Airline officials note that even under travel ban, they may not be able to determine where passenger set out from, as there are no direct flights from Liberia, Guinea or Sierra Leone More

Nigerian President to Seek Another Term

Goodluck Jonathan has faced intense criticism for failing to stop Boko Haram militants More

This forum has been closed.
Comments
     
There are no comments in this forum. Be first and add one

Featured Videos

Your JavaScript is turned off or you have an old version of Adobe's Flash Player. Get the latest Flash player.
Talks to Resume on Winter Gas for Ukrainei
X
Al Pessin
October 25, 2014 4:21 PM
Ukrainian and Russian officials will meet again next week in an effort to settle their dispute over natural gas supplies that threatens to leave Ukraine short of heating fuel for the coming winter. VOA’s Al Pessin reports from London the dispute is complex, and has both economic and geopolitical dimensions.
Video

Video Talks to Resume on Winter Gas for Ukraine

Ukrainian and Russian officials will meet again next week in an effort to settle their dispute over natural gas supplies that threatens to leave Ukraine short of heating fuel for the coming winter. VOA’s Al Pessin reports from London the dispute is complex, and has both economic and geopolitical dimensions.
Video

Video Smugglers Offer Cheap Passage From Turkey to Syria

Smugglers in Turkey offer a relatively cheap passage across the border into Syria. Ankara has stepped up efforts to stem the flow of foreign fighters who want to join Islamic State militants fighting for control of the Syrian border city of Kobani. But porous borders and border guards who can be bribed make illegal border crossings quite easy. Zlatica Hoke has more.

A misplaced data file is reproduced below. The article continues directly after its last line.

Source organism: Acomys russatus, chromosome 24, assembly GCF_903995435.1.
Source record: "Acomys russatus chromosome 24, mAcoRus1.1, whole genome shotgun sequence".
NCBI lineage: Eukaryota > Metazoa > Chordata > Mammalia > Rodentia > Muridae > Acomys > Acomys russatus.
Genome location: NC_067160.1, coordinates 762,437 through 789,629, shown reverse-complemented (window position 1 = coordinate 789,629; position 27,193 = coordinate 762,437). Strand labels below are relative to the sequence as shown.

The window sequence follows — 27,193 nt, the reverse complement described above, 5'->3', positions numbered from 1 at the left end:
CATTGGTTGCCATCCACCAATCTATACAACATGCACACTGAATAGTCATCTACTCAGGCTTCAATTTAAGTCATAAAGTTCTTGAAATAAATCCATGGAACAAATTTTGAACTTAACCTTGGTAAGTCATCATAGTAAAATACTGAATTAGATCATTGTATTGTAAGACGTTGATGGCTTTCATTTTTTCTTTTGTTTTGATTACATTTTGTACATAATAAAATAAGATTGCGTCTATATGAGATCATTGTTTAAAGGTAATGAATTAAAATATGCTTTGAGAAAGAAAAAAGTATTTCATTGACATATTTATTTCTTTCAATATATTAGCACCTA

Video

Video China Political Meeting Seeks to Improve Rule of Law

China’s communist leaders will host a top level political meeting this week, called the Fourth Plenum, and for the first time in the party’s history, rule of law will be a key item on the agenda. Analysts and Chinese media reports say the meetings could see the approval of long-awaited measures aimed at giving courts more independence and include steps to enhance an already aggressive and high-reaching anti-corruption drive. VOA’s Bill Ide has more from Beijing.
Video

Video After Decades of Pressure, Luxembourg Drops Bank Secrecy Rules

European Union finance ministers have reached a breakthrough agreement that will make it more difficult for tax cheats to hide their money. The new legislation, which had been blocked for years by countries with a reputation as tax havens, was approved last week after Luxembourg and Austria agreed to lift their vetoes. But as Mil Arcega reports, it doesn’t mean tax cheats have run out of places to keep their money hidden.
Video

Video Kobani Refugees Welcome, Turkey Criticizes, US Airdrop

Residents of Kobani in northern Syria have welcomed the airdrop of weapons, ammunition and medicine to Kurdish militia who are resisting the seizure of their city by Islamic State militants. The Turkish government, however, has criticized the operation. VOA’s Scott Bobb reports from southeastern Turkey, across the border from Kobani.
Video

Video US ‘Death Cafes’ Put Focus on the Finale

In contemporary America, death usually is a topic to be avoided. But the growing “death café” movement encourages people to discuss their fears and desires about their final moments. VOA’s Jerome Socolovsky reports.
Video

Video Ebola Orphanage Opens in Sierra Leone

Sierra Leone's first Ebola orphanage has opened in the Kailahun district. Hundreds of children orphaned since the beginning of the Ebola outbreak face stigma and rejection with nobody to care for them. Adam Bailes reports for VOA about a new interim care center that's aimed at helping the growing number of children affected by Ebola.

All About America

AppleAndroid